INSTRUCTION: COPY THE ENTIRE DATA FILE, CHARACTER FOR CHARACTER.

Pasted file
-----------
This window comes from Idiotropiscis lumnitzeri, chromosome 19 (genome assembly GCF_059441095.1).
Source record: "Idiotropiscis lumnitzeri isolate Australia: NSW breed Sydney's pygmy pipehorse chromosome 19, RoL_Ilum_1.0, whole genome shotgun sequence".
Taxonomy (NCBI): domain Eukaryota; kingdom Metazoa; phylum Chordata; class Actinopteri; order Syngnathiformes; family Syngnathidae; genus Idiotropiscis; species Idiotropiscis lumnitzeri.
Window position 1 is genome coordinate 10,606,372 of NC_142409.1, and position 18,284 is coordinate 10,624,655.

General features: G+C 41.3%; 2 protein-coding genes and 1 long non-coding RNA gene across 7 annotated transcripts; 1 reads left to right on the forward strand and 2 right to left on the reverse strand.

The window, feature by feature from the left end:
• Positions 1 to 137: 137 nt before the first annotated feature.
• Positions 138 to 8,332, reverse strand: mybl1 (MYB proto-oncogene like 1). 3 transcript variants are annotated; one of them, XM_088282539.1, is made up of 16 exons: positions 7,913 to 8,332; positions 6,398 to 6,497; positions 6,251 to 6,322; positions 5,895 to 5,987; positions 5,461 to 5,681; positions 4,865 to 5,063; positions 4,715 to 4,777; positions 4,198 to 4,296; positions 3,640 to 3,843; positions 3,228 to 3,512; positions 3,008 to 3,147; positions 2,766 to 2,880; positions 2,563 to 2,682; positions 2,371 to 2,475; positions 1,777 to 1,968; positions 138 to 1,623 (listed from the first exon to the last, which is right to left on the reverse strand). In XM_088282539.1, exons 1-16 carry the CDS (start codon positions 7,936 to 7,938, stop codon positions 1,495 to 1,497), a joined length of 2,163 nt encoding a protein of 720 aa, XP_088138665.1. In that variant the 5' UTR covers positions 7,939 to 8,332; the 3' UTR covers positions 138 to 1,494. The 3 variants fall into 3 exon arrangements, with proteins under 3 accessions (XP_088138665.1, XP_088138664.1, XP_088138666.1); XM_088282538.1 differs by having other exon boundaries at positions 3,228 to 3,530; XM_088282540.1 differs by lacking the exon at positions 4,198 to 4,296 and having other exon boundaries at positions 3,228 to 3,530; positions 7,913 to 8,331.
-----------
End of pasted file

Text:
This window comes from Idiotropiscis lumnitzeri, chromosome 19 (genome assembly GCF_059441095.1).
Source record: "Idiotropiscis lumnitzeri isolate Australia: NSW breed Sydney's pygmy pipehorse chromosome 19, RoL_Ilum_1.0, whole genome shotgun sequence".
Taxonomy (NCBI): domain Eukaryota; kingdom Metazoa; phylum Chordata; class Actinopteri; order Syngnathiformes; family Syngnathidae; genus Idiotropiscis; species Idiotropiscis lumnitzeri.
Window position 1 is genome coordinate 10,606,372 of NC_142409.1, and position 18,284 is coordinate 10,624,655.

General features: G+C 41.3%; 2 protein-coding genes and 1 long non-coding RNA gene across 7 annotated transcripts; 1 reads left to right on the forward strand and 2 right to left on the reverse strand.

The window, feature by feature from the left end:
• Positions 1 to 137: 137 nt before the first annotated feature.
• Positions 138 to 8,332, reverse strand: mybl1 (MYB proto-oncogene like 1). 3 transcript variants are annotated; one of them, XM_088282539.1, is made up of 16 exons: positions 7,913 to 8,332; positions 6,398 to 6,497; positions 6,251 to 6,322; positions 5,895 to 5,987; positions 5,461 to 5,681; positions 4,865 to 5,063; positions 4,715 to 4,777; positions 4,198 to 4,296; positions 3,640 to 3,843; positions 3,228 to 3,512; positions 3,008 to 3,147; positions 2,766 to 2,880; positions 2,563 to 2,682; positions 2,371 to 2,475; positions 1,777 to 1,968; positions 138 to 1,623 (listed from the first exon to the last, which is right to left on the reverse strand). In XM_088282539.1, exons 1-16 carry the CDS (start codon positions 7,936 to 7,938, stop codon positions 1,495 to 1,497), a joined length of 2,163 nt encoding a protein of 720 aa, XP_088138665.1. In that variant the 5' UTR covers positions 7,939 to 8,332; the 3' UTR covers positions 138 to 1,494. The 3 variants fall into 3 exon arrangements, with proteins under 3 accessions (XP_088138665.1, XP_088138664.1, XP_088138666.1); XM_088282538.1 differs by having other exon boundaries at positions 3,228 to 3,530; XM_088282540.1 differs by lacking the exon at positions 4,198 to 4,296 and having other exon boundaries at positions 3,228 to 3,530; positions 7,913 to 8,331.